First Appeared at The Music Box, October 2003, Volume 10, #10
Written by John Metzger
At some point, all things — good and bad — must pass, and every time the mainstream becomes absorbed in an increasingly lusty bunch of lightweights, the amped-up heaviness of rock ’n‘ roll returns with a vengeance. Witness the recent revival of garage rock — one of many that has taken place over the years — which this time has been ushered back into prominence by the likes of The White Stripes, The Hives, and The Strokes. Unlike the grunge movement that exploded more than a decade ago, however, this latest batch of bands is far more retro-minded in its intentions, but damn, if it isn’t a welcome respite from the tired mediocrity that has been thrust into the spotlight for far too long. Britney, Christina, Justin — you’re fifteen minutes are just about up.
Naturally, whenever a faded style gains new life, the innovators inevitably return. With rock ’n‘ roll now in its sixth decade, this expands to the point where all the followers stage reunion tours, too. Such is the case with The Romantics, a Detroit-based ensemble that in 1980 scored a huge hit with the rousing single What I Like about You. As the decade continued, the band strayed from its initial sound, and although its 1983 outing In Heat would prove to be its biggest selling album, the success came at the expense of the group’s songwriting. In short, The Romantics simply ran out of steam, recording little that contained the raw edginess of its debut. Not to mention, the band became embroiled in a lengthy lawsuit with its former managers, which undoubtedly zapped any energy that remained.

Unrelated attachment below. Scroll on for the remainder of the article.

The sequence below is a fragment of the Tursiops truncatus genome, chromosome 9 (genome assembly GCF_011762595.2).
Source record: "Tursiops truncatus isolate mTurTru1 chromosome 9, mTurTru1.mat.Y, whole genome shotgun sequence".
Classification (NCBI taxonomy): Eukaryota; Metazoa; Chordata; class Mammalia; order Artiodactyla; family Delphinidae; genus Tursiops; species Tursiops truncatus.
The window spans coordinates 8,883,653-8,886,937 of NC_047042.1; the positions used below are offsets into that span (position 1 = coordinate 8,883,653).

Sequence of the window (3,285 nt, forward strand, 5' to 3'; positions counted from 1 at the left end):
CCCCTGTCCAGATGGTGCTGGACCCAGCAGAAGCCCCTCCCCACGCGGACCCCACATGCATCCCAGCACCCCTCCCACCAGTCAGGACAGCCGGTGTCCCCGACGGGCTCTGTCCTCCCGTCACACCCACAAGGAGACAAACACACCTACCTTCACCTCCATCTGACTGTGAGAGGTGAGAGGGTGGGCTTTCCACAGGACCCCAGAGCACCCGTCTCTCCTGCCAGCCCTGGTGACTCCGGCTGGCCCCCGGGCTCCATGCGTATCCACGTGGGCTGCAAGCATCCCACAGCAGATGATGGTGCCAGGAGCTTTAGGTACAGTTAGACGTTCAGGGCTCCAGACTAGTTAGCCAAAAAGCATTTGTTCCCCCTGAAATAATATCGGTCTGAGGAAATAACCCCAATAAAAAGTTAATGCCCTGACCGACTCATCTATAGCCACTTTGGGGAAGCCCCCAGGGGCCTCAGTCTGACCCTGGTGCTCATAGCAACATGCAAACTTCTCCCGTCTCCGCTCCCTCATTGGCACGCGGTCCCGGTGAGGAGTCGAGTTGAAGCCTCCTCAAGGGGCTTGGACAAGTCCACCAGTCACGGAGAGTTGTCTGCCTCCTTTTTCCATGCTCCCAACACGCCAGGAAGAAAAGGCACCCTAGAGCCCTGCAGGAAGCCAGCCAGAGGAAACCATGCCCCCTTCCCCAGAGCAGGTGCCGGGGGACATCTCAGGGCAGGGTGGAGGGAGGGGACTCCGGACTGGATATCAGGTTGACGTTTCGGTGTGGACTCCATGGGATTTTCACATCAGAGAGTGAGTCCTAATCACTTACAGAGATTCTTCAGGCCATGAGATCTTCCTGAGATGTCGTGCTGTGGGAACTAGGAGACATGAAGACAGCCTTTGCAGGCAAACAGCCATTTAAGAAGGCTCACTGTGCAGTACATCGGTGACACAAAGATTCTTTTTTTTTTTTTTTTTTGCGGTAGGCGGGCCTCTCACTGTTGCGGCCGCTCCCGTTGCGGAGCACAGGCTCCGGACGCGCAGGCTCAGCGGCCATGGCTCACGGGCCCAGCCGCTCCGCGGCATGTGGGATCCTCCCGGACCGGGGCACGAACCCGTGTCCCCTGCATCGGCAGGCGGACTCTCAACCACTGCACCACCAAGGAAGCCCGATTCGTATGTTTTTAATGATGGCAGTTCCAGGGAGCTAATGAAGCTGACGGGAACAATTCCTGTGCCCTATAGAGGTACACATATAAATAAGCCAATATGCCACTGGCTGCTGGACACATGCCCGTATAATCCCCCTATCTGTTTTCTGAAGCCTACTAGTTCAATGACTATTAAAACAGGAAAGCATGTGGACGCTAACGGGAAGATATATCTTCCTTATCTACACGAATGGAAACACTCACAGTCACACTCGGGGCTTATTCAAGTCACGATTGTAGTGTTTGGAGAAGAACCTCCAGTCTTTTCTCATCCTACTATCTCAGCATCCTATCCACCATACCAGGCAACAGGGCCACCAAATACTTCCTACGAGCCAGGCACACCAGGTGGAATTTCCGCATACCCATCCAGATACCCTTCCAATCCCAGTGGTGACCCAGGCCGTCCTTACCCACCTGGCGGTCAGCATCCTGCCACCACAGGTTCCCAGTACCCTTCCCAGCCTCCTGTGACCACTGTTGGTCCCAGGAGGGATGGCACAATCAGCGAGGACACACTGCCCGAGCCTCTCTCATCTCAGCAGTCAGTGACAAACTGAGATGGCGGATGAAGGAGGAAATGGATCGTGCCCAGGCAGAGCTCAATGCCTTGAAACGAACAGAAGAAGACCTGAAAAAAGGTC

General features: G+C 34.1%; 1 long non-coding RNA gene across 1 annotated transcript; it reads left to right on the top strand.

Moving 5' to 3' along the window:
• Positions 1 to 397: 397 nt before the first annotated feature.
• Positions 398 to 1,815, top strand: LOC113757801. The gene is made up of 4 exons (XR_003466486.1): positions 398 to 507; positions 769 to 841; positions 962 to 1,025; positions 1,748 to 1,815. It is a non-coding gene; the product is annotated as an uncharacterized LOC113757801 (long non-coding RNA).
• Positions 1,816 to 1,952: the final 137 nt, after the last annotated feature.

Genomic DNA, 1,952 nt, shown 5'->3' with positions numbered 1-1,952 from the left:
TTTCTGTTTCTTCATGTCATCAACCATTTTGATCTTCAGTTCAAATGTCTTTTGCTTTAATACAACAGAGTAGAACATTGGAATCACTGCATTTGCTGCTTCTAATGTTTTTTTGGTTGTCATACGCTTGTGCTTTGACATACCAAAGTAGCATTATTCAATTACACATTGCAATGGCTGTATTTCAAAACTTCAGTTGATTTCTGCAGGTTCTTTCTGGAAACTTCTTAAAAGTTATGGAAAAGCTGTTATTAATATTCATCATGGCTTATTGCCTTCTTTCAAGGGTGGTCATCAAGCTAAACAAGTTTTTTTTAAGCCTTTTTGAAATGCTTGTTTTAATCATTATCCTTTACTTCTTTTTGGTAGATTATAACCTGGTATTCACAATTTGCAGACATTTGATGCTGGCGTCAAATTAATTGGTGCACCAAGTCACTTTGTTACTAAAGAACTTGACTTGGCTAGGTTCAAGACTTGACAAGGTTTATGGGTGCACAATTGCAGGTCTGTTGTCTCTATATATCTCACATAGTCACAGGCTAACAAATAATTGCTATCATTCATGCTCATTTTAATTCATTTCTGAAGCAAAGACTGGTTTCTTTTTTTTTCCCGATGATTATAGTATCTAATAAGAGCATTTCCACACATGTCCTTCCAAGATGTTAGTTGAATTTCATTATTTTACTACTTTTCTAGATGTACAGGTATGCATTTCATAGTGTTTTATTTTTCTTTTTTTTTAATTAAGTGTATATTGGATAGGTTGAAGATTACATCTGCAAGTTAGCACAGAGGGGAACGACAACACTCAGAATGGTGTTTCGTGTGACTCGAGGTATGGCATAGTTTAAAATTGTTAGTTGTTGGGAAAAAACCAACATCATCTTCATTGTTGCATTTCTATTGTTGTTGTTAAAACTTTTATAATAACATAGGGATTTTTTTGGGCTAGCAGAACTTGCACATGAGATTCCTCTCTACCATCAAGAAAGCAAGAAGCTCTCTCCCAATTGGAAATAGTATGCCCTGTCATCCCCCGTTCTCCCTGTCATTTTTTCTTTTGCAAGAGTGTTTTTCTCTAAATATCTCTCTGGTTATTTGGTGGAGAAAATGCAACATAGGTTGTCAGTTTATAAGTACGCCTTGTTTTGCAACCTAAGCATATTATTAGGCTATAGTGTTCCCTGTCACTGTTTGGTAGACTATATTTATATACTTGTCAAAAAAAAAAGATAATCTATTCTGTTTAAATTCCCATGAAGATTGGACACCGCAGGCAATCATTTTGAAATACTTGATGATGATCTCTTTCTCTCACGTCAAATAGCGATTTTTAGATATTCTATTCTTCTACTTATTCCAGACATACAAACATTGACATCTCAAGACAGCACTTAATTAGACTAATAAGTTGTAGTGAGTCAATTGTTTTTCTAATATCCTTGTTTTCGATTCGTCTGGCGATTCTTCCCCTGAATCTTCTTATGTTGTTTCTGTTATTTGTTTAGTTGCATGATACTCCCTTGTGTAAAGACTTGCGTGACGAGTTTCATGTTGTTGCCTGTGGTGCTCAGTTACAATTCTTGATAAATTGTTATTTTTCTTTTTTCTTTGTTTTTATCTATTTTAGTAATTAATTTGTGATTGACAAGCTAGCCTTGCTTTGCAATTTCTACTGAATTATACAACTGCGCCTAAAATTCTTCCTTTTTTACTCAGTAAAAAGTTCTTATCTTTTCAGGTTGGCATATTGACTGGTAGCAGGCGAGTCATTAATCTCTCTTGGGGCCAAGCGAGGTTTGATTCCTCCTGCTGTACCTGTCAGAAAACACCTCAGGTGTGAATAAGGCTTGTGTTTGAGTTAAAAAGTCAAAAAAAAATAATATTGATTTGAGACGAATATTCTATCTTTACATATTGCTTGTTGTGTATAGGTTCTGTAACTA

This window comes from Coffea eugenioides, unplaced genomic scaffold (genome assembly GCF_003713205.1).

As a result, 61/49, The Romantics’ latest effort and sixth full-length studio album is a welcome relief. It finds the band getting back to its roots, blasting through ten songs in 36 ½ minutes with all the rough and rowdy turbulence of its influences. In that sense, the set is largely derivative, one that puts an American spin on the styles of The Who, Them, The Kinks, and The Rolling Stones, but its replication is absolutely masterful. Although there are a few lesser tracks that pop up here and there throughout the album, the bulk of the songs are heartily infectious, and the band pounds away with a ferocity that has long been missing from its music. This may or may not be enough to put The Romantics back on the map for the music business is a fickle one — easy on some veterans, impossible for others. Nonetheless, 61/49 is an enjoyable collection, one that deserves its chance to shine among the latest ensembles delving into the garage rock sounds of yesterday, today, and tomorrow. ½
1 Star: Pitiful
2 Stars: Listenable
3 Stars: Respectable
4 Stars: Excellent
5 Stars: Can't Live Without It!!
Copyright © 2003 The Music Box